United Thank Offering

United Thank Offering (UTO)

 

If you would like more information on the diocesan UTO program, need ‘Blue Boxes’,  or would consider holding an Ingathering for your parish, please contact our local coordinator, the Rev. Deacon Dr. Bruce Richards

About United Thank Offering: United Thank Offering is a ministry of the Episcopal Church Women that provides a way for women, children and men of the Episcopal Church to give daily thanks to God. The discipline starts in the homes by dropping coins into a special container, known as the Blue “Mite” Box. Some Episcopalians fill a blue envelope, but toward the same purpose and with the same sense of gratitude. These monetary gifts are used to help others.

The act of putting coins into the Blue Box is sacramental in nature. This action is an outward visible action that represents an inward spiritual grace of giving thanks to God for so many wonderful blessings. I find myself overwhelmed each day with the things that touch my heart. I am in awe of the waterfowl in this area, the red foxes that I occasionally see running from cornfield to cornfield, the beautiful birds that come and feed at my yard feeders, bright sunshine, watching crops grow and even a smile on a stranger’s face in response to my hello, how are you, and the road side stands of ever fresh produce that is grown locally that makes me feel so healthy. The list can go on forever and if we would give homage to these things that lift our spirits by placing a coin in our Blue Boxes, even in these difficult times, God’s work for those in need has magnanimous, generous and benevolent possibilities. Yes, pennies are encouraged, no donation is too small, but it is the act of taking time to thank God for our many daily blessings that is most important. It is our time to dream and to carry on the message of thanksgiving and self-giving with grateful hearts.

God calls each of us to grow in awareness of him, our own relationship with God, and our relationship in community with all whom God has created. As habits of daily thankful prayer mature, our personal relationship with God grows. Daily prayers of thanksgiving strengthen our being and doing. The blue box can be a reminder of our many blessings. Uniting our own gifts of thanks with those of others keeps us in thankful relationship with them and with all of creation. In sharing our thank offerings with those throughout the Communion who seek to address compelling human need and extend the mission of the Church, we deepen our sense of participation in the lives of others.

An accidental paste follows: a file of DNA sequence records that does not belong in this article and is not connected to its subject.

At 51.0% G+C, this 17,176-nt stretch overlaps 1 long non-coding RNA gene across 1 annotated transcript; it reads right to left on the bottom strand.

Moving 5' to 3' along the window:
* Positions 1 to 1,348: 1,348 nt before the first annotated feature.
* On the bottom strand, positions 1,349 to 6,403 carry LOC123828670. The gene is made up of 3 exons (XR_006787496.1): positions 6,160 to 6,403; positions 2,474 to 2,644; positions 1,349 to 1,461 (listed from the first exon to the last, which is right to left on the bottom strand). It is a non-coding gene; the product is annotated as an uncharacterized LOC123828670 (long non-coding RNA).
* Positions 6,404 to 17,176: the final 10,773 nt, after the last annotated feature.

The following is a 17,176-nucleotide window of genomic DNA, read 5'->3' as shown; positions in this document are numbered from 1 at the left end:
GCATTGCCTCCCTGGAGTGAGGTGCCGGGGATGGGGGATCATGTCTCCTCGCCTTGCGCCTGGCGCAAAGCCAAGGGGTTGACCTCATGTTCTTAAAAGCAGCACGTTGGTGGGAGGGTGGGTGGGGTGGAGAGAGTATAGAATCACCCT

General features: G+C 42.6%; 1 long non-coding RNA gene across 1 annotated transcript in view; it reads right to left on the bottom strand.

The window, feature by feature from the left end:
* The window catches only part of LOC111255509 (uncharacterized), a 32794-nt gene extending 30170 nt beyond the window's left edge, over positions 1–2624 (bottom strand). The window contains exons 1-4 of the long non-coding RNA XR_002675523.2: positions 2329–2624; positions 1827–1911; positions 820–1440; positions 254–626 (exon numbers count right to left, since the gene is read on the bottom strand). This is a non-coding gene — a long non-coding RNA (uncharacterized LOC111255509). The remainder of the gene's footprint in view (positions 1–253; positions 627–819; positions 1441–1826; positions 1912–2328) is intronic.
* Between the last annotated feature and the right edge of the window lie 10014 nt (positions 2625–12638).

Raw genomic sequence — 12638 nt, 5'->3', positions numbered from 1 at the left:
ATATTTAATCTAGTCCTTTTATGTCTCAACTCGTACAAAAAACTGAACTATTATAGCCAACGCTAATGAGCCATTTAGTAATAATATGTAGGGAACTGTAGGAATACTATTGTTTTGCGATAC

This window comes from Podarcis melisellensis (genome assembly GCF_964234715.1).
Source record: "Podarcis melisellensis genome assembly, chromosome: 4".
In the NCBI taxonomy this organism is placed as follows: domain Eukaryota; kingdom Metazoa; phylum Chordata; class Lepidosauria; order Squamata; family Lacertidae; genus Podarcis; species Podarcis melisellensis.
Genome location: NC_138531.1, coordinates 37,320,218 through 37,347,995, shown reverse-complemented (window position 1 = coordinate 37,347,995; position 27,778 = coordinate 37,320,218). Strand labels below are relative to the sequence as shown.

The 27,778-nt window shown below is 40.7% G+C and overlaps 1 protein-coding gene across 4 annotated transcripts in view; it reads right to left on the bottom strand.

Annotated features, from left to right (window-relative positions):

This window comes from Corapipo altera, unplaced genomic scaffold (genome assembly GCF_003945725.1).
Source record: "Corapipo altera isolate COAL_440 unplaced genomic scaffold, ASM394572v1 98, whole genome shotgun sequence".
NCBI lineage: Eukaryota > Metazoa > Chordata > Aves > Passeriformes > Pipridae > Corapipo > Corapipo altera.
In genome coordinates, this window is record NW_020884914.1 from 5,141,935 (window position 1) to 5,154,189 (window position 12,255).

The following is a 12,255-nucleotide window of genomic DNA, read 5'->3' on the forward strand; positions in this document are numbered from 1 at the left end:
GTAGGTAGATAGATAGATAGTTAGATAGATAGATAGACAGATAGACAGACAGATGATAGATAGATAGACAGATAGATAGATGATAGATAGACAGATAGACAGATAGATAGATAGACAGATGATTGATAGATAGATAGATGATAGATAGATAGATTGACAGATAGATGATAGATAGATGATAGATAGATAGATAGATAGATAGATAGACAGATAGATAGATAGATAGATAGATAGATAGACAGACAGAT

A Brief History of UTO: The history of UTO reflects the role and place of women in the governance and outreach of The Episcopal Church during the 19th and 20th centuries. This history reveals that women were a prime source of missionary support and funding that undergirded the general church budget while at the same time women were consistently excluded from positions of authority and decision-making in the broader church, including serving on the Board of the Missionary Society or any of its committees. In fact, women were not seated as deputies to General Convention until 1970.

The General Convention of 1871 thus created the Woman’s Auxiliary to the board of Missions of the Domestic and Foreign Missionary Society (DFMS) bringing together many of the parish and diocesan women’s auxiliaries. Mary Abbot Emery served as the first National Secretary from 1872-76. She asked every rector of the Episcopal Church to appoint a secretary who would correspond with the National Secretary about the work of the women in each parish, perhaps creating the first centralized data base. During Emery’s short tenure over 350 local secretaries were appointed, and diocesan groups formed in nine dioceses. Julia Chester Emery then succeeded her older sister Mary as the National Secretary. Eventually two other sisters, Susan Lavinia Emery and Margaret Theresa Emery, joined Mary and Julia as staff of the Auxiliary. No other family contributed more to the Women’s Auxiliary and the missionary work of the Episcopal Church than the Emerys. Mrs. Ida Soule for whom the trust fund for pensions for women workers is named, worked behind the scenes for many years to make sure that the offering increased and did not flounder.

At the 1889 Triennial Meeting in New York, the Women’s Auxiliary instituted the United Offering for the support of specific mission projects and individual missionaries with the first United Offering totaling $2,188.64. The United Offering eventually became known as the United Thank Offering (UTO) collecting the prayers grateful offerings of the women of the Episcopal Church in thanksgiving for the many blessings of this life. Blue mite boxes, known affectionately as “The Blue Box” that collected the thanksgiving offerings of the women of the Episcopal Church would eventually achieve almost iconic status as the symbol of the UTO. (unitedthankoffering.org)